LeadingAge 2022: Tackling elder care staff shortages with technology

How can senior care technology and processes help alleviate staffing shortages?

“COVID-19 accelerated chronic staffing shortages in aging services. At the same time, technology can automate repetitive tasks and increase efficiencies when processes are streamlined,” said Majd Alwan, senior vice president of technology and business strategy at LeadingAge and executive director of the LeadingAge Center for Aging Services Technologies.

However, technology alone is not enough, according to Steven VanderVelde, Director of Senior Living Partnerships at ProviNET Solutions. He explained that organizations must have a strategic IT plan that fits within their overall strategic plans. A technology partner can help organizations tailor their plans to their specific needs.

Travis Gleinig, CIO of United Methodist Communities, recommended that senior care organizations work with providers who share the same strategic vision. Additionally, leaders should start with a three-year plan to stay flexible.

“Several game-changing technologies have been released in the last 18 months,” he said. “If you get stuck in a plan, you may find yourself in technical debt and unable to adapt.”

DISCOVER: Best practices for digital transformation in elderly care.

When creating a strategic IT plan, it is important to involve everyone involved in the process, including residents and staff.

To support these strategic IT plans and investments, aged care facilities require a strong network infrastructure. Robust connectivity across campus, and not just in common areas, is beneficial for both residents and employees, as strong Wi-Fi and bandwidth can support devices and technologies to improve experiences, health, and workflows.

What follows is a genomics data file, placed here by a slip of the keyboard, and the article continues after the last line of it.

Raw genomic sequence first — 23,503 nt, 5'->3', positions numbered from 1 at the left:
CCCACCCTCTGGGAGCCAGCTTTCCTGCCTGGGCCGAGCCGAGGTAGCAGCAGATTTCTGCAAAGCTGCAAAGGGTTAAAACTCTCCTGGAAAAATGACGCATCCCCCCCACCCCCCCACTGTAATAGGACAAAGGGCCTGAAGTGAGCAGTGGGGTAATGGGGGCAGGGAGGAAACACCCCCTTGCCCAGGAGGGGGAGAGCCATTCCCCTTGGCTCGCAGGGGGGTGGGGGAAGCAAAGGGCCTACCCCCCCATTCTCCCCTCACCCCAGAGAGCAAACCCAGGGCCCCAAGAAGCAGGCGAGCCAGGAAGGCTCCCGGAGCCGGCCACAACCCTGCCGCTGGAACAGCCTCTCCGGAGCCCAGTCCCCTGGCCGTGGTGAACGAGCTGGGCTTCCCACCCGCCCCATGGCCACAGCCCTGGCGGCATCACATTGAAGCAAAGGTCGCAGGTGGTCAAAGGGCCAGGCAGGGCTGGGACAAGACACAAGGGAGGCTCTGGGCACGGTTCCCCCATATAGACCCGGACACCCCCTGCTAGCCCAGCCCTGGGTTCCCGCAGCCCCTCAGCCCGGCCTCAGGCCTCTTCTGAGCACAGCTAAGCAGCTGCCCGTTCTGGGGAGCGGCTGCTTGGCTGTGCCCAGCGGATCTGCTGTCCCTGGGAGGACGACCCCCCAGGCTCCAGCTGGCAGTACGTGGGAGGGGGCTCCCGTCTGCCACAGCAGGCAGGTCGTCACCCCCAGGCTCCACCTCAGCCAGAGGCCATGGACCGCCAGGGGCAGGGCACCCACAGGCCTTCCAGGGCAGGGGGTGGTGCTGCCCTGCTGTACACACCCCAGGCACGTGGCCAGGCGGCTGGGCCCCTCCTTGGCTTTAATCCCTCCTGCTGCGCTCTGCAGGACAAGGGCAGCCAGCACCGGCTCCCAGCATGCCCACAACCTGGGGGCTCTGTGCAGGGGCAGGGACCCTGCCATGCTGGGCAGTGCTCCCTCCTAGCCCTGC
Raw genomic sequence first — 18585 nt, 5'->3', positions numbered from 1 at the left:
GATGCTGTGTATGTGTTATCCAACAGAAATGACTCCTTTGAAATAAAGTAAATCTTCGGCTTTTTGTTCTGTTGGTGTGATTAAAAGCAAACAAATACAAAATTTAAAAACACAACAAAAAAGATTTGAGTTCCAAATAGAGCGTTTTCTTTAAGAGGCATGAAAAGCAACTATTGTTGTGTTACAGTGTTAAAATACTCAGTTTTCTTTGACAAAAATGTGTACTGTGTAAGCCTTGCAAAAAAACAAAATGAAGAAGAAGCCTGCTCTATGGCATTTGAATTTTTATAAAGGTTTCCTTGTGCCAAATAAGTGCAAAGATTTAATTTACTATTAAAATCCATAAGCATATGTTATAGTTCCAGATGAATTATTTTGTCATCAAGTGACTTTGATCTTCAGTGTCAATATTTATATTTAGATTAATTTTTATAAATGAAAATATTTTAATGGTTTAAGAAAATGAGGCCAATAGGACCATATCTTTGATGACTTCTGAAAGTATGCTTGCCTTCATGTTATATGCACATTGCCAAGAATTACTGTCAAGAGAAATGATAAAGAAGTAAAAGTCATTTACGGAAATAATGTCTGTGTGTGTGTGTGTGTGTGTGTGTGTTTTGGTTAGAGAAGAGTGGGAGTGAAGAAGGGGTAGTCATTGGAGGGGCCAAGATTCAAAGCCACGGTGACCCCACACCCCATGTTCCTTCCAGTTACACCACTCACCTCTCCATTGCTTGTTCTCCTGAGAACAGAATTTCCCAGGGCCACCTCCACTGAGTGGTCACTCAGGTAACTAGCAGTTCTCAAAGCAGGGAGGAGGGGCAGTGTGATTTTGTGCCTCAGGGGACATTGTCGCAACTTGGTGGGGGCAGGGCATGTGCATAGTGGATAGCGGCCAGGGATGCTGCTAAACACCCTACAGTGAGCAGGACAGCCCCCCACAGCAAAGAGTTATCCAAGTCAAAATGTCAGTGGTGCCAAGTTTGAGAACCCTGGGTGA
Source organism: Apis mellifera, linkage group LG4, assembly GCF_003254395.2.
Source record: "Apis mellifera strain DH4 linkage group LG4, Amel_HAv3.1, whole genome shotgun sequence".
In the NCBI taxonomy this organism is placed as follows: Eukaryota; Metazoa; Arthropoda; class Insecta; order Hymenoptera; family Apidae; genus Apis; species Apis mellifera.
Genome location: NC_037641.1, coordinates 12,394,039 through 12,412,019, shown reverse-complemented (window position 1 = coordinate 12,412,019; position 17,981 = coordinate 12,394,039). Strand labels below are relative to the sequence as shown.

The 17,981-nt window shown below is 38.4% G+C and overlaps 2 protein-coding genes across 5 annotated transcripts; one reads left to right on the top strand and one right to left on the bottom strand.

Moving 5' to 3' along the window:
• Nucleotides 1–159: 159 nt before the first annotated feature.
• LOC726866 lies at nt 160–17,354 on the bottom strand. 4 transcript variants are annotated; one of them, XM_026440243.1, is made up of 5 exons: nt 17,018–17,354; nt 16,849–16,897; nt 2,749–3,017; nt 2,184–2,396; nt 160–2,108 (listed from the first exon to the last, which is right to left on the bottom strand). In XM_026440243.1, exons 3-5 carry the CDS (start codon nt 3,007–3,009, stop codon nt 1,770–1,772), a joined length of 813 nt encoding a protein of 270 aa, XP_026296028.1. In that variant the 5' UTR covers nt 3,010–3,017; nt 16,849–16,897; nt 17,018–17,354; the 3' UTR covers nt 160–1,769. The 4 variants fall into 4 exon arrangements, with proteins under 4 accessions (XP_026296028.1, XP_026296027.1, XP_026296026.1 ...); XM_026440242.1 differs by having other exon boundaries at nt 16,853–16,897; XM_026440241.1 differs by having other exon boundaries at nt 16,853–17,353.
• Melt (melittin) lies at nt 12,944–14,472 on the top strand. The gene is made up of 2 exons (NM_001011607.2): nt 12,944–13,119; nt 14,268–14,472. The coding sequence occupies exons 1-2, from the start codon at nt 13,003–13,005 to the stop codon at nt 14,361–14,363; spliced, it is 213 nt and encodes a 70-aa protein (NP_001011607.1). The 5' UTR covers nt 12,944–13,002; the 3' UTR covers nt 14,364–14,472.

Once the plan and supporting technology are in place, senior care organizations can begin implementing technology and processes to better support existing staff. Gleinig suggested that organizations consider technology grants to help fund implementations.

His organization implemented VirtuSense’s VSTAlert system to reduce falls. As a result, he said, falls involving injuries fell by 71 percent. According to Gleinig, the solution made fall prevention more efficient and effective, and improved the nursing staff’s ability to care for patients.

Creating a dedicated IT services role or technical concierge takes the pressure off employees to answer questions and frees them to focus on their scheduled tasks.

Sheri Rose, CEO of Thrive Innovation Center, added that while virtual reality isn’t new, it is making a difference in educating the workforce, with some solutions demonstrating how seniors or those with disabilities can experience the world to be more compassionate to create in older caregivers.

How data analysis can change workflows in post-acute care

“In terms of human resources, the past two years have been incredible. Nurses are being asked to do more with less and are burned out,” said Kathy Derleth, senior clinical account manager at Real Time Medical Systems. “How can we make everyday work easier for employees?”

She suggested focusing on a replicable strategy, namely reducing administrative burdens through data analysis.

Angela Huffman, vice president of clinical services at Affinity Health Services, said that a data analytics platform has enabled her organization to “work smarter, not harder, by leveraging technology to empower employees to do their best work.”

A data analytics platform can collect and relay relevant information about which patients need additional care. Huffman explained that the solution reduced paperwork and the time nurses spent going through large amounts of paper files on a daily basis. This streamlined the process of preparing for morning meetings and shortened meeting times, allowing the clinical team to quickly create new treatment plans and prevent hospitalizations or infections.


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